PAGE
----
Who Cares for an Ageing Waterford ? – A Challenge for Services

Home Instead Senior Care in Waterford welcomes the recently published report by the Centre for Ageing Research and Development in Ireland which highlights the inadequacy of the current elder care system in Ireland. The report by researchers from Trinity College Dublin and Queen’s University Belfast highlights the significant difference in care levels available North and South of the border with 14% of the Republic’s over 65s who are in difficulty receiving no help, compared to only 2% of those in the North.
With an additional 45,000 older people requiring care over the next decade the report states that every day over the next 10 years, an additional seven older people in the Republic, and two in Northern Ireland, will require long-term residential care or home help. 
“It is important to realise that there is a substantial increase not just in absolute numbers of older people but also as a proportion of the population” said Maev-Ann Wren, TCD. 
Census figures for older people in Waterford show that 13% of the County’s population is over the age of 65.  That’s 8,718 older people, and in line with the rest of Ireland this figure is set to rise significantly in the coming years.  
The report also highlights survey evidence that 14% of older people with disabilities living in the community in the Republic of Ireland in 2006 received no care compared with 2% in Northern Ireland.
Significant differences were highlighted in the care available north and south of the Border.
It says there is clear evidence that the care assessment system in the Republic is less effective, since it leaves a higher proportion of older people with unmet care needs.
“Although older people are living longer and in better health, Ireland will face substantial extra demands for care of older people every year as the population ages. If care in the community and residential care are not developed appropriately, the pressures on the acute hospital system will be unsustainable,” said Prof Charles Normand of TCD.
Critically, the number of those aged 80 and older, who are more likely to be in need of care, will increase by 53 %. The number of over-85s will more than double, from 48,000 in 2006 to 106,000 in 2021.
HSE figures showed there were 690 delayed discharges from hospitals in August, many of them due to a lack of care available outside hospitals.
The researchers conclude that the issue of care provision for older people on the island of Ireland must be urgently addressed to meet the projected rise in demand for long-term residential and home care.
Danette Connolly, Director of Care, Home Instead Senior Care in Waterford said “This evidence-based research highlights very important facts about the direction growing old in Ireland is heading.  Ultimately each and every one of us, if not now, will at some stage be included in these statistics.  We all have a responsibility to make provisions for our future so I would ask the people of Tipperary to consider the question, ‘If there ever there comes a time when you require care, what are the options available to you and what is your preference?”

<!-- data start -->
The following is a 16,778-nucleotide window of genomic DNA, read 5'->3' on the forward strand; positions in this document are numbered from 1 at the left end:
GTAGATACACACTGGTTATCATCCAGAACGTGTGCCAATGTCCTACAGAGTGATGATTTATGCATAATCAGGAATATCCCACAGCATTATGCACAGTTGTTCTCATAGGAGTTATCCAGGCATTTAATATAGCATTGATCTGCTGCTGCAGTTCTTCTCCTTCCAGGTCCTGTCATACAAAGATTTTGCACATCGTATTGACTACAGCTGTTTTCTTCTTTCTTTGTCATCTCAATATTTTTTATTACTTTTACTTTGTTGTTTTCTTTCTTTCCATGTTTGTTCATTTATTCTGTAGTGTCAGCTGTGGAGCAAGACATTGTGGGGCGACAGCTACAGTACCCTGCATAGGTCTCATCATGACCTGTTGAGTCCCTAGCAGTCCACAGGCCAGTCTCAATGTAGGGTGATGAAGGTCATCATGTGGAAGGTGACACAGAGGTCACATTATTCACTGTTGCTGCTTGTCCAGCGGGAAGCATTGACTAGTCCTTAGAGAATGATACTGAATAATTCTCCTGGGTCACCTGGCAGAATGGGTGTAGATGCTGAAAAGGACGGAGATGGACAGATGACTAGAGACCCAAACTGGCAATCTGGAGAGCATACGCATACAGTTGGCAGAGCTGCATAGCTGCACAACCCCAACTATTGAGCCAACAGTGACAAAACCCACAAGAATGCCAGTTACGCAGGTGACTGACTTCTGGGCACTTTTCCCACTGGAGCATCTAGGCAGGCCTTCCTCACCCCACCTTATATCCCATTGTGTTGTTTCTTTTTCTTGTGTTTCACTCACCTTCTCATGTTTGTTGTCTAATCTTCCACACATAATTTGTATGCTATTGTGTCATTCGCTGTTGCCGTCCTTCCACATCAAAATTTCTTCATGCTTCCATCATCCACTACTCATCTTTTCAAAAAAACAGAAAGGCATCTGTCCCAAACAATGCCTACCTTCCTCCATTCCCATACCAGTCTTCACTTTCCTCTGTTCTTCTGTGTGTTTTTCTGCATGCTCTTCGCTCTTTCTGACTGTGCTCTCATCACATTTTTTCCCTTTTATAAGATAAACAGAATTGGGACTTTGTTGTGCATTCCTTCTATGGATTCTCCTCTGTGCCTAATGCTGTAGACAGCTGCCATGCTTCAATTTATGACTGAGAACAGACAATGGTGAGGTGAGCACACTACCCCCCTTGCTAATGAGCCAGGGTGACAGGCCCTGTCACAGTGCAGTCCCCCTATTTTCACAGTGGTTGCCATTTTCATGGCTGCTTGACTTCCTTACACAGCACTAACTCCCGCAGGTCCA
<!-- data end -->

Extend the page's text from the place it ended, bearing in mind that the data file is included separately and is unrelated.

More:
“We at Home Instead Senior Care would like everyone and in particular older people and their loved ones to be clear about the facts, know what their choices are and make decisions based on ensuring they live a happy, healthy and independent life for as long as possible, and in most cases this is in their own home.”
“Remember – older people in Ireland have contributed so much to our island and we have a responsibility to them to ensure they live their lives with dignity and respect.  Unfortunately none of us can escape the ageing process no matter how hard we may try! So it makes sense to plan now for the future.”
According to the research funded by CARDI, there are serious questions about who will provide this care, especially given the likely increase in female emigration and workforce participation.  
Danette agrees, “Females traditionally provide the majority of care to family members, and with so many families in Ireland today having children dotted across the world, be it for work, travel, business there is the need to question who will take on these roles when care is needed”.    
“Home Instead Senior Care provide Caregivers to support older people in their home, be it companionship, meal preparation, personal care,  Live- In Care and the difference they are making to quality of life is incredible.  Families of loved ones we care for also feel a huge sense of comfort knowing we have fully qualified, garda-vetted, compassionate caregivers supporting them when they perhaps have to work, or have other commitments” continued Danette.
One piece of good news to emerge is that older people are more likely to enjoy good health than before, so the proportion with a disabling condition that might require care is falling.  However, this trend is more than outpaced by the ageing of the population, so an estimated further 50,000 home care arrangements will be needed by 2021.
Home Instead Senior Care gives older people the choice to stay at home for longer than would otherwise be possible.  “This report confirms the need to develop the options available to older people who require care and we passionately believe that home care is the preferred option” concluded Danette Connolly.   
To find out more about Home Instead Senior Care Waterford contact Ph: 051- 333966 or log on to www.homeinstead.ie  Further details of the research report is available at www.cardi.ie